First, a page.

Eminem attempted his first comeback last year with Relapse, an okay, better-than-Encore album that wasn't quite as triumphant as many had hoped. So here he is again, attempt number two with his new album Recovery. Now, I haven't listened to that album in full yet, but judging by his recent guest verses and "Not Afraid," he may have actually made that return. "Love the Way You Lie" finds Eminem back in peak form; he's still one of the best rhymers in rap and he has a wicked spitfire flow. But the song's production is more pop-y than most of his more serious tracks, and guest Rihanna sounds phoned in. The song's strange mixture of apology and misogyny is nothing new to Eminem, but it really would have been nice to here the former without the latter. This one may grow on me, but for now its a: B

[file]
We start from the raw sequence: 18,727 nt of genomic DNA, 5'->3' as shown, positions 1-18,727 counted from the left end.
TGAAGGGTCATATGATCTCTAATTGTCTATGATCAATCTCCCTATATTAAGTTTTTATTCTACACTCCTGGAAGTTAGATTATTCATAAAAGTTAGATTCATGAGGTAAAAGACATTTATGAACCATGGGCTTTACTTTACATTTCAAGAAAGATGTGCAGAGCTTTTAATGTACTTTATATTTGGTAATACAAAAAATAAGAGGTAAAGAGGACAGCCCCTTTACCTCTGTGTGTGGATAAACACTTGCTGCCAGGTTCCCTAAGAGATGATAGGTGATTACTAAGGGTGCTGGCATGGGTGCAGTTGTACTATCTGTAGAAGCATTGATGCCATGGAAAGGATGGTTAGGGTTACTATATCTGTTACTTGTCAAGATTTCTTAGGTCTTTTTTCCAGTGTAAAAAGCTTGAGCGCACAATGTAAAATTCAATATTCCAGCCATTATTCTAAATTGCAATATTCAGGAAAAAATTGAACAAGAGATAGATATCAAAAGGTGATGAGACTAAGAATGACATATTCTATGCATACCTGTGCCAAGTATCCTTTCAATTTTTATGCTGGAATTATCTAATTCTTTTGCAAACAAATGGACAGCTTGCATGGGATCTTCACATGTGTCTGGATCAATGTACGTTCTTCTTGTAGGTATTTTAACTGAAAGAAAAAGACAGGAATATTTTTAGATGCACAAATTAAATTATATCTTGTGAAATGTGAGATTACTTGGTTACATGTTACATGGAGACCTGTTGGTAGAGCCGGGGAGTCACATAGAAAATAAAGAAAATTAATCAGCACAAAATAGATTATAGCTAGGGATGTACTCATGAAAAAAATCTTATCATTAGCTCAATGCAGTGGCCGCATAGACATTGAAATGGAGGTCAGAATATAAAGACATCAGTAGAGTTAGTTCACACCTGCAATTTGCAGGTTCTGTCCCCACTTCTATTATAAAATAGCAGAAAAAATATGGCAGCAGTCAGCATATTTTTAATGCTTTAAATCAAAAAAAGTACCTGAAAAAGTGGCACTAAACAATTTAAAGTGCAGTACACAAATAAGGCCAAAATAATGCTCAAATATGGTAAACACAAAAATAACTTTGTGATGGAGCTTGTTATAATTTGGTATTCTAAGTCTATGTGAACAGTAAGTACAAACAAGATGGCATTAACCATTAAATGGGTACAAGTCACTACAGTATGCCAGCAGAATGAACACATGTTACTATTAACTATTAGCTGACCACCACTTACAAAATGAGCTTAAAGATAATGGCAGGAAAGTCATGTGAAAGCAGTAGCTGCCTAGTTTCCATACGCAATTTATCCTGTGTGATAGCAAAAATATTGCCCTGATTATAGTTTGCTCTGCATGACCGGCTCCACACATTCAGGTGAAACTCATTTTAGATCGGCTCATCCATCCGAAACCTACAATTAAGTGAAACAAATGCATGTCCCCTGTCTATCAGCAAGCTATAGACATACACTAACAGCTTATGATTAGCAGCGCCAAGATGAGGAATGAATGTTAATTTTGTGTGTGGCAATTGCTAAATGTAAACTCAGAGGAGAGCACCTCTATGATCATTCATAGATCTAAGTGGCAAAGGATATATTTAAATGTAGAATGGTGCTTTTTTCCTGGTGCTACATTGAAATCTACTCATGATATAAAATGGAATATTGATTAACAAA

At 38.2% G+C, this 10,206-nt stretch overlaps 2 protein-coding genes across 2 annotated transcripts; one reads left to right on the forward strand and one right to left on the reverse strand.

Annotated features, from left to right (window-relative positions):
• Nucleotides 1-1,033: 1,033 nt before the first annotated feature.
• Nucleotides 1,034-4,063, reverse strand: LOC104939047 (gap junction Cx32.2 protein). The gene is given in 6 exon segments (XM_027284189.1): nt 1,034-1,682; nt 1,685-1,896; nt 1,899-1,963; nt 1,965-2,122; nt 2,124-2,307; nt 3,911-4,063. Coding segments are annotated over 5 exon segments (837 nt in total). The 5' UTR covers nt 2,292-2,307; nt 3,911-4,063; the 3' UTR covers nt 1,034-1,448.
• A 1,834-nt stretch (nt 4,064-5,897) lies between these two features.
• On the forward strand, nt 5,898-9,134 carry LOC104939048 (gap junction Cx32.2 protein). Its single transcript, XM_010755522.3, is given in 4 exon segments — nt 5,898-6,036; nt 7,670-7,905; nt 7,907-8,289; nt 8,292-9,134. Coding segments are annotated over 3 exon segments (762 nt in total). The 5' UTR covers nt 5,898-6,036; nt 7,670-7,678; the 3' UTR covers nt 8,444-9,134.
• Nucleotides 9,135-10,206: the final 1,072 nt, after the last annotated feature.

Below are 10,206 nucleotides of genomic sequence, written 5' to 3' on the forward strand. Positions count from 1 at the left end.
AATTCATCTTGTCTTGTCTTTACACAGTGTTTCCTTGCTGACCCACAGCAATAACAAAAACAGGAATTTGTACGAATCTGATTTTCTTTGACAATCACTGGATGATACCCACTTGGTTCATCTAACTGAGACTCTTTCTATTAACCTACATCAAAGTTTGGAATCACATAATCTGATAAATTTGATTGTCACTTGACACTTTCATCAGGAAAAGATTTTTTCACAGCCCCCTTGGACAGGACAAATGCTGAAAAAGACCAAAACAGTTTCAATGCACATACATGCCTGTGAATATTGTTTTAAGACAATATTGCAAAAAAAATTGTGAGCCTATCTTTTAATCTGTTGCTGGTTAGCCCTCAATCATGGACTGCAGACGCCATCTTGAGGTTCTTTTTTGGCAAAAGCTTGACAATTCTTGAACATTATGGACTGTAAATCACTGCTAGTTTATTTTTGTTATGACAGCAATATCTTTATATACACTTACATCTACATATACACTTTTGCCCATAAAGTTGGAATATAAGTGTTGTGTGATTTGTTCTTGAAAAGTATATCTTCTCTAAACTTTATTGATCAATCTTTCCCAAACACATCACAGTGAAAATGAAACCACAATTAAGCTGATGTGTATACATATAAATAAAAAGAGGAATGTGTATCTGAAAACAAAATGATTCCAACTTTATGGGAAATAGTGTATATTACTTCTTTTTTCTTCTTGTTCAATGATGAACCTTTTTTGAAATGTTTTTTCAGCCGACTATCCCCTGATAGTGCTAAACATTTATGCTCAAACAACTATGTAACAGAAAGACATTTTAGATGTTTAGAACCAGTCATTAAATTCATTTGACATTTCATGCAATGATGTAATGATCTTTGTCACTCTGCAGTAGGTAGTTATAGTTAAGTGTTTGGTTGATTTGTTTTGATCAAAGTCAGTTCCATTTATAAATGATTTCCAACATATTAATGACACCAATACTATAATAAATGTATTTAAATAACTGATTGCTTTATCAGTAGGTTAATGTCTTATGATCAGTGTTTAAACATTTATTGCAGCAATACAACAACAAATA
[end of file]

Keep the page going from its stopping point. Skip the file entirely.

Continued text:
3. "OMG," Usher featuring Will.I.Am
It's hard to listen to "OMG" without feeling like it's a rejected beat from the last Black Eyed Peas album. Usher sounds out-of-place here, as the song combines what sounds like a sports bar's cheering crowd with a snare and muted synths with simple, middle-school-like come-ons ("Shawty got boobies like wow-ooh-wow"). Yet strangely, when you listen to it, you're totally into it until it ends and you no longer care. Bubblegum pop at its irritating finest. B-
Usher
4. "Airplanes," B.o.B. featuring Hayley Williams of Paramore
Say what you will about B.o.B, but I think he's actually a very talented rapper/mulit-instumentalist (outside of the Roots, how many times has that been said?). "Airplanes" is an exceptional track from his debut album, and it is just one of the many odd pairings on the album; Hayley Williams has never really impressed me with her singing voice until I heard this track (although "The Only Exception," Paramore's new single, also puts it on display). Moreover, though it does try to take on a serious bent, it's still fun, and a great track to boot. A-